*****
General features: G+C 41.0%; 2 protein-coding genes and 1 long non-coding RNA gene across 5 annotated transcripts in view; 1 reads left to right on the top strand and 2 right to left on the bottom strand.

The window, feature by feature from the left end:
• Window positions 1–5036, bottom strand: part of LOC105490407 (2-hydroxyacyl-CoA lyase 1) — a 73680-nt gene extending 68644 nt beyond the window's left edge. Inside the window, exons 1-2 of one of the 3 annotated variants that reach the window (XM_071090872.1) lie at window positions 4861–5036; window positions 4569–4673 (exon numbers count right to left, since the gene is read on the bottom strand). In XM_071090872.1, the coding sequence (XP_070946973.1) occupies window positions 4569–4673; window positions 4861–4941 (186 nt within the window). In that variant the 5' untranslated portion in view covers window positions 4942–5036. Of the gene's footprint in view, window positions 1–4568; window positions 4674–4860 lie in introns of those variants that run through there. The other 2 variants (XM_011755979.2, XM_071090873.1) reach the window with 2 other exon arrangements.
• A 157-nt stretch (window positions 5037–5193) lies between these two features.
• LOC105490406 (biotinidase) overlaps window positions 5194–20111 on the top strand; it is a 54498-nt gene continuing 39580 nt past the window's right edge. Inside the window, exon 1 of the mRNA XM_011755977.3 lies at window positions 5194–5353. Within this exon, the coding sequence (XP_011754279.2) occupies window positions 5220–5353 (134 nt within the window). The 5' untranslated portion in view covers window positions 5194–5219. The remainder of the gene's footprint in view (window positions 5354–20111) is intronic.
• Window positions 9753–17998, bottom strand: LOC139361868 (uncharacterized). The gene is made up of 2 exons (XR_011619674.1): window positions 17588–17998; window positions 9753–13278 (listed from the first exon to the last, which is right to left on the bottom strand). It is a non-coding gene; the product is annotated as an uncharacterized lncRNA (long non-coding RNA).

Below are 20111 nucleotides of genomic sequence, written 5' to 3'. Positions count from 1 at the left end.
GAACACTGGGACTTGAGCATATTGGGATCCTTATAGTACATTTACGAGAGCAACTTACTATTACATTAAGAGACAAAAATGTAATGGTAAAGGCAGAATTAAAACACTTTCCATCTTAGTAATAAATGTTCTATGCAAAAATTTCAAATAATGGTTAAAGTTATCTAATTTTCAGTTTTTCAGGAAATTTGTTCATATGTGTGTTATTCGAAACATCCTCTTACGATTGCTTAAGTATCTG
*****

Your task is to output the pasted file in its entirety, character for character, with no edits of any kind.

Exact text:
General features: G+C 41.0%; 2 protein-coding genes and 1 long non-coding RNA gene across 5 annotated transcripts in view; 1 reads left to right on the top strand and 2 right to left on the bottom strand.

The window, feature by feature from the left end:
• Window positions 1–5036, bottom strand: part of LOC105490407 (2-hydroxyacyl-CoA lyase 1) — a 73680-nt gene extending 68644 nt beyond the window's left edge. Inside the window, exons 1-2 of one of the 3 annotated variants that reach the window (XM_071090872.1) lie at window positions 4861–5036; window positions 4569–4673 (exon numbers count right to left, since the gene is read on the bottom strand). In XM_071090872.1, the coding sequence (XP_070946973.1) occupies window positions 4569–4673; window positions 4861–4941 (186 nt within the window). In that variant the 5' untranslated portion in view covers window positions 4942–5036. Of the gene's footprint in view, window positions 1–4568; window positions 4674–4860 lie in introns of those variants that run through there. The other 2 variants (XM_011755979.2, XM_071090873.1) reach the window with 2 other exon arrangements.
• A 157-nt stretch (window positions 5037–5193) lies between these two features.
• LOC105490406 (biotinidase) overlaps window positions 5194–20111 on the top strand; it is a 54498-nt gene continuing 39580 nt past the window's right edge. Inside the window, exon 1 of the mRNA XM_011755977.3 lies at window positions 5194–5353. Within this exon, the coding sequence (XP_011754279.2) occupies window positions 5220–5353 (134 nt within the window). The 5' untranslated portion in view covers window positions 5194–5219. The remainder of the gene's footprint in view (window positions 5354–20111) is intronic.
• Window positions 9753–17998, bottom strand: LOC139361868 (uncharacterized). The gene is made up of 2 exons (XR_011619674.1): window positions 17588–17998; window positions 9753–13278 (listed from the first exon to the last, which is right to left on the bottom strand). It is a non-coding gene; the product is annotated as an uncharacterized lncRNA (long non-coding RNA).

Below are 20111 nucleotides of genomic sequence, written 5' to 3'. Positions count from 1 at the left end.
GAACACTGGGACTTGAGCATATTGGGATCCTTATAGTACATTTACGAGAGCAACTTACTATTACATTAAGAGACAAAAATGTAATGGTAAAGGCAGAATTAAAACACTTTCCATCTTAGTAATAAATGTTCTATGCAAAAATTTCAAATAATGGTTAAAGTTATCTAATTTTCAGTTTTTCAGGAAATTTGTTCATATGTGTGTTATTCGAAACATCCTCTTACGATTGCTTAAGTATCTG